The chemicals used for “monthly” prophylaxis are effective for at least 6 weeks. Many treatment protocols recommend one-month intervals year round, to account for missed doses and client (that’s us) unreliability. The concern of veterinarians that administration will be incomplete is valid. It’s true that humans may fail to give sufficient attention to the date. However, it’s easy enough to write on your calendar the dates that medication is due, to save your dogs unnecessary chemical exposure. 

Holistic veterinarians often recommend that the first dose be given a month after the season begins (dealing with any larva which may have been acquired and allowing for a little overlap) and every six weeks after that, until the end of the season. The Heartworm Society recommends that the last dose be given within a month after the season ends.  

How many doses are you likely to need? In a normal Chicago spring, four: July 1, August 15, October1, and Nov 15. Even if you are extra conservative, no more than one more dose will be needed. If you start May 15, you’ll end October 1. Few Octobers in Chicago have nights above 64 degrees, but if this occurs, one more dose would be needed before the end of the season. Close attention to the weather, particularly night temperatures, will give you excellent information about when to start.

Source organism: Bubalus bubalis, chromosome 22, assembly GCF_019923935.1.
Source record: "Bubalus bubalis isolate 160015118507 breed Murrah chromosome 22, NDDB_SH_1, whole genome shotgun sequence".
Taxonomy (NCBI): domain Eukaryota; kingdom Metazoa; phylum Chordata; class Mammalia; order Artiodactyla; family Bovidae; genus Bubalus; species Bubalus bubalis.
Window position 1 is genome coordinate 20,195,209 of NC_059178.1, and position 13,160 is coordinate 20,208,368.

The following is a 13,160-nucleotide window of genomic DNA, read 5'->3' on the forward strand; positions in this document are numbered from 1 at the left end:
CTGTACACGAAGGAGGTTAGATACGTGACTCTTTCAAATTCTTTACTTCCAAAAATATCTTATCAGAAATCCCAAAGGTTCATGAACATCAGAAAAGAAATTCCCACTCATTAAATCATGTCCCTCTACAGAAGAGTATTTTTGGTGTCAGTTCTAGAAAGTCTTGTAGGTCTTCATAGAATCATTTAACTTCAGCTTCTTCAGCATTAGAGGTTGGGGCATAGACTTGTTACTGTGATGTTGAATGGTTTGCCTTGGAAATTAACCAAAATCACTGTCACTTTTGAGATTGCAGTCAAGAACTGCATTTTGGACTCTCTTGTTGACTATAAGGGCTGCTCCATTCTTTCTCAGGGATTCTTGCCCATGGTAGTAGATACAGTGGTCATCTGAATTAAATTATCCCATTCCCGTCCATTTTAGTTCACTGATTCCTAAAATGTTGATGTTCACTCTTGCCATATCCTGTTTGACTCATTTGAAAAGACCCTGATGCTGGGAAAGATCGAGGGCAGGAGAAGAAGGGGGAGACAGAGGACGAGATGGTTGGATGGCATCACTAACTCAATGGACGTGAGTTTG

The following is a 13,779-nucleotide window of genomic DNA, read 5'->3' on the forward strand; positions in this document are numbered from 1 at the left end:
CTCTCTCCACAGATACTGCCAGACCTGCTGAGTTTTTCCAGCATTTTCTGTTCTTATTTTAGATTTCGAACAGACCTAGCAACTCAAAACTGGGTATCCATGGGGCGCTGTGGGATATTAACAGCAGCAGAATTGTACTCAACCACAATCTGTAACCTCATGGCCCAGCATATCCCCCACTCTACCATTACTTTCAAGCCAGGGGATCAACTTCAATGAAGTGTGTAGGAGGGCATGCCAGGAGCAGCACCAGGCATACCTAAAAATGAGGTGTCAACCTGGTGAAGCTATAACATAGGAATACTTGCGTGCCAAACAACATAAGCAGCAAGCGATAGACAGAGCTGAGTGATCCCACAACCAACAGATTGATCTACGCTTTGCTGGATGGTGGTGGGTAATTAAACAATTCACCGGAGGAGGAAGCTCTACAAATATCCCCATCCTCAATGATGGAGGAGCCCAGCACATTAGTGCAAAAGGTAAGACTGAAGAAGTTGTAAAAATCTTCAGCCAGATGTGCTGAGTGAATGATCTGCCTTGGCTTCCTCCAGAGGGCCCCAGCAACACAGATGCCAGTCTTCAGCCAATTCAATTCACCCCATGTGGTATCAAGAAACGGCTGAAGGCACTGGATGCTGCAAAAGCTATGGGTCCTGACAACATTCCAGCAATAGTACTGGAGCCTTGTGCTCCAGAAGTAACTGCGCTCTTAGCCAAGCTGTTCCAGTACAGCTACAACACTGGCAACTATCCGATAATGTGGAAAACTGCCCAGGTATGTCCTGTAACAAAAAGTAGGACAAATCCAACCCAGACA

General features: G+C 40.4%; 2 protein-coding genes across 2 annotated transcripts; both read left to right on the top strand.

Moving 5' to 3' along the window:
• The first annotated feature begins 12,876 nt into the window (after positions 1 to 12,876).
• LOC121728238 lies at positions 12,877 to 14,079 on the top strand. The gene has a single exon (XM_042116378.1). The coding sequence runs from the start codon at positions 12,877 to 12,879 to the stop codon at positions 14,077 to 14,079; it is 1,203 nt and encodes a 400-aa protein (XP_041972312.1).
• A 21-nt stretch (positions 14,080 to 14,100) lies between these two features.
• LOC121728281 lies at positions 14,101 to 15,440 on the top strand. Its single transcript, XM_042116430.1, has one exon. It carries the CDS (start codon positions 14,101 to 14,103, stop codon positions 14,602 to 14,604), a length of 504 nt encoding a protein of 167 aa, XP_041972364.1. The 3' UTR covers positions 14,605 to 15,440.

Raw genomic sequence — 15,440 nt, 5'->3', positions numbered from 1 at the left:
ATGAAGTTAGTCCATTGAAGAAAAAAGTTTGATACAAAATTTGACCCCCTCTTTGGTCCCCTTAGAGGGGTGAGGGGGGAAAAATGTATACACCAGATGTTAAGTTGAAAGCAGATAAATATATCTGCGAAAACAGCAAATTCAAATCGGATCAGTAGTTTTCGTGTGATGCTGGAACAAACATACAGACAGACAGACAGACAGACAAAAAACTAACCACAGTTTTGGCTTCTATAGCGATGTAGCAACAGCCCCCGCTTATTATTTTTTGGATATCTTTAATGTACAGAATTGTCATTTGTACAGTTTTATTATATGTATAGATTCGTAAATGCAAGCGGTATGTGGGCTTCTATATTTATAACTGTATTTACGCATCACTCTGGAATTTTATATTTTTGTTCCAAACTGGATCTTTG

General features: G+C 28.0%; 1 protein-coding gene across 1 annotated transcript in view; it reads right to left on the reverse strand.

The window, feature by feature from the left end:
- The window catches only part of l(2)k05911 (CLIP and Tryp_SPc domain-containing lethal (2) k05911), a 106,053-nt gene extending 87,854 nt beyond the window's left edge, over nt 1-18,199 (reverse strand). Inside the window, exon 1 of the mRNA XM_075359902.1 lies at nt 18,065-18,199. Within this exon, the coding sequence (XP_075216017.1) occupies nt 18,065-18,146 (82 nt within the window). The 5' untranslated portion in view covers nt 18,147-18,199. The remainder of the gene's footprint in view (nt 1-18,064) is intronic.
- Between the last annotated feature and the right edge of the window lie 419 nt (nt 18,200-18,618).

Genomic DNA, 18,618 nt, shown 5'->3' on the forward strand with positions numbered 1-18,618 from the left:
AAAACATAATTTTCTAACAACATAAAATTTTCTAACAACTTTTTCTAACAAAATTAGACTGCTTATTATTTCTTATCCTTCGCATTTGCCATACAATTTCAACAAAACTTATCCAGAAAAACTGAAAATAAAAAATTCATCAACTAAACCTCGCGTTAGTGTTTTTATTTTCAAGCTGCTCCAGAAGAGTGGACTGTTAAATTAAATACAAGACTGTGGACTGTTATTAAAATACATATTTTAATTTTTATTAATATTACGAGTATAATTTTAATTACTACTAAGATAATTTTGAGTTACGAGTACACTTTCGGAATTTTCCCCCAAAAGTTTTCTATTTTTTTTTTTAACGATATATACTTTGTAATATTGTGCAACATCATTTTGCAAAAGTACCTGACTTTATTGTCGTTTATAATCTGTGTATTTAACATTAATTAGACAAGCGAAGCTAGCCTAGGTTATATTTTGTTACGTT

Are there other options to keep your dog heartworm free? 

Some concerned dog caretakers have sought out more “holistic” and “natural” options such as herbal or homeopathic remedies. If you desire to not use traditional heartworm medication it’s imperative that your animals be under the care and supervision of a veterinarian with expertise in this area. If you use these options and your animal does not contract heartworm, that doesn’t prove that “it works”. It just proves that your dog didn’t get heartworm.